In Spring with jpa/hibernate, how do I keep a session open to avoid lazy initialization exceptions?

In Spring with jpa/hibernate, how do I keep a session open to avoid lazy initialization exceptions?

I currently mark collections in entity beans as eager to avoid getting a lazy initialization exception when I try to access the collection properties after loading the bean with the EntityManager.

If I instead leave the collection as lazy loading, how do I keep a session open? I thought about trying @Transactional, but even if that worked I wouldn't want to do it because it doesn't seem right to leave a transaction open over a long method.

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Basically, you have a few options.

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One final option which seems to of been missed is you can build your object graph based on your use-case by using a JOIN.. This will result in the object being initialized, i.e the will not be a proxy.

. Use this approach if you are in control of the client (i.e you not creating open service publishing an api) because you need to know what state is being touched when the session is closed because the transaction has closed..


As others have said, you should read up on "open session in view" pattern, the basic idea of which is to have a hibernate session open for the full duration of processing http request.

There are both hibernate specific and spring solutions - I used spring's before and it works fine.. In the question you mention that you don't want to have transaction open for a long time.

For most of the people this is not an issue because each request is processed relatively quickly.

However if in your case it is indeed impossible this pattern will not work for you.

Can you elaborate on why you don't want the transactions kept open?.


Are you using Spring's HibernateTemplate? It will manage the session for you I believe.

Alternatively if you are on Hibernate 3.0.1 or above, Spring should still be able to manage the session for you.. There is a SpringSource blog entry that describes how to set this up.

I've included an extract below:.
Since Hibernate 3.0.1 (and in the Java Persistence API from the moment it was first released) it became possible for Spring to manage the underlying resource without you having to go through any of the templates that are available for those technologies.

This means that even if you are using the Hibernate API directly (for example through SessionFactory.getCurrentSession()), you will still be using a Spring-managed Hibernate Session.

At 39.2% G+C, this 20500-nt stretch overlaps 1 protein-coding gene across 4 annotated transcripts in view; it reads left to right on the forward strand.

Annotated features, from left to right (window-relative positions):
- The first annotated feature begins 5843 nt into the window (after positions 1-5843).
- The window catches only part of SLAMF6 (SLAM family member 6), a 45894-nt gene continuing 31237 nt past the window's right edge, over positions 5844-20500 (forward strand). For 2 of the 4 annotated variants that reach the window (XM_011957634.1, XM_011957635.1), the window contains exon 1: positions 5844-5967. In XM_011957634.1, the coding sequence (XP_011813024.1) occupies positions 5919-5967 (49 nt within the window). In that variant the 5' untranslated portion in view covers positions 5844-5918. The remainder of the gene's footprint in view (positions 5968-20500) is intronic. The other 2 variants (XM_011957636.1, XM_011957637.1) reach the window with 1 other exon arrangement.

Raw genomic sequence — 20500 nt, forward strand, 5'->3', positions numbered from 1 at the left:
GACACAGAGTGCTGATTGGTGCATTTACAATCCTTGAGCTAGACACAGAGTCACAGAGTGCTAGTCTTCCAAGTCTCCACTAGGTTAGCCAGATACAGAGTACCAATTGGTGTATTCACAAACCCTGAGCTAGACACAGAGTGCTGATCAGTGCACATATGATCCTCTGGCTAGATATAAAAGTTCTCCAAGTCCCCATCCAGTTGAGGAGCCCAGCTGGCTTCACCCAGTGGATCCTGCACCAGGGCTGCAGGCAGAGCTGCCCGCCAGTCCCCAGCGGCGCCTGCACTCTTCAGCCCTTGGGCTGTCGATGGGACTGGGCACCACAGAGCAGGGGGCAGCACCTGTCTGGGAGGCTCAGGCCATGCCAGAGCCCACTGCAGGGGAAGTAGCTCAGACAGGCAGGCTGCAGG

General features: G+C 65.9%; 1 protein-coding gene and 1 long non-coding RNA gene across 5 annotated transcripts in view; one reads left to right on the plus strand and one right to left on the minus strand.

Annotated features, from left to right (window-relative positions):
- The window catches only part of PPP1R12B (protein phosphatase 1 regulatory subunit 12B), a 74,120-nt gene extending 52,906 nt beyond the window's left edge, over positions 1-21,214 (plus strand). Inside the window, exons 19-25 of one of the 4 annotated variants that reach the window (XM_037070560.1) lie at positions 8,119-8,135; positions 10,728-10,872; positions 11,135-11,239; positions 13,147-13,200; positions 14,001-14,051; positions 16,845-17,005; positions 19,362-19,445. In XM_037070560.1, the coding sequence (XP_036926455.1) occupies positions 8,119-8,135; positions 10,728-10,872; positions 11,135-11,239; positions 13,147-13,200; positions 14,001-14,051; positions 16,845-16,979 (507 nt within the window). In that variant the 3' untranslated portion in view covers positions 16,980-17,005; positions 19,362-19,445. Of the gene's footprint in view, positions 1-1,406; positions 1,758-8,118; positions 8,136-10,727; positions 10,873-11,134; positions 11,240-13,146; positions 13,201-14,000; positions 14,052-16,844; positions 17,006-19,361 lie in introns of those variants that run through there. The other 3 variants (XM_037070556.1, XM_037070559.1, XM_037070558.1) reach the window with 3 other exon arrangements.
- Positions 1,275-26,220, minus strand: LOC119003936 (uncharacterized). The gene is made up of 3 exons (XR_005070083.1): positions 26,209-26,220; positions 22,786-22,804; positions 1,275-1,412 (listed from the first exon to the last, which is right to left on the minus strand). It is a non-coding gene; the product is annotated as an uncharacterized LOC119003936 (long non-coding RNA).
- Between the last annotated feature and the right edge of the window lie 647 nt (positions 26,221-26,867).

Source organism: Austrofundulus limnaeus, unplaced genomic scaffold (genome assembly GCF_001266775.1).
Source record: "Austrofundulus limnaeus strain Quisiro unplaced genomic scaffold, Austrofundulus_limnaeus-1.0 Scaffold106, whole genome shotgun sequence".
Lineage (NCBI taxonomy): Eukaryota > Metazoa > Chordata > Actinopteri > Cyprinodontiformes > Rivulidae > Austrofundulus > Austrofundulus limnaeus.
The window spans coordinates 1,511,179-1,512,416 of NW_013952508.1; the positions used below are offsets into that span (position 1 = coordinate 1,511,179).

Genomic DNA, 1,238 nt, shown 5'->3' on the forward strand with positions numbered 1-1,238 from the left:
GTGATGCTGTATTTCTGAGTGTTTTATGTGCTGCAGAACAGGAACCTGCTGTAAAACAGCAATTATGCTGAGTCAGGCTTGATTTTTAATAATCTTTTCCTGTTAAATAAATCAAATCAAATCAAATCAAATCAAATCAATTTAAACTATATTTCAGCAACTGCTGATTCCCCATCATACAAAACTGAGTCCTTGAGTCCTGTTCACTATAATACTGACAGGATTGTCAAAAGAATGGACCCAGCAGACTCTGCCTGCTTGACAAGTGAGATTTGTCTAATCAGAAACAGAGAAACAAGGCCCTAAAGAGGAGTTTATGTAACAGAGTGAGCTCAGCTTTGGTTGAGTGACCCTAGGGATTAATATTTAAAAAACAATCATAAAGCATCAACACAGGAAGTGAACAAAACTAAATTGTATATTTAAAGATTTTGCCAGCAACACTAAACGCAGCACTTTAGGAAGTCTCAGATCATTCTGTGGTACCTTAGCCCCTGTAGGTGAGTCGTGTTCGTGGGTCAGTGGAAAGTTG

The same holds for an EntityManager obtained through a JPA EntityManagerFactory.

This is another reason why you don't have to use Spring's HibernateTemplate anymore to get an integrated experience.

[...]. The following is the XML that we'll use to assemble the application.

As you can see, we're of course still using the Spring way of setting up Hibernate (using the LocalSessionFactoryBean)..
<bean id="sessionFactory" class="org.springframework.orm.hibernate3.LocalSessionFactoryBean">     <!– the works –> </bean> <bean id="accountRepo" class="com.mycompany.HibernateAccountRepository">   <constructor-arg ref="sessionFactory"/> </bean> 
Now, as I said before, because of a small change in Hibernate 3.0.1, Spring is able to manage the Hibernate session for you, without you having to go through the Hibernate session.

The one thing that was missing was the exception translation.

To also get that going, you only need to annotate the repository with the @Repository annotation (provided by Spring) and turn on exception translation using a post processor..
@Repository // from org.springframework.stereotype public class HibernateAccountRepository implements AccountRepository {     // see above for full impl… } 


When you leave a session open that has read some data, you will leave that transaction open.

Long running transactions aren't that big of a problem (although that might depend on your database) what really causes problems are locks hold for a long time, but these might only get created once you actually change data in the database.

Again this depends on your database..


Now, I haven't used Spring, but I have used Hibernate in several different projects.

The approach I settled on for the most recent project grew out of the Defensive Session Handling pattern (in conjunction with a servlet filter), and we are happy with it.

You can find more design patterns here..

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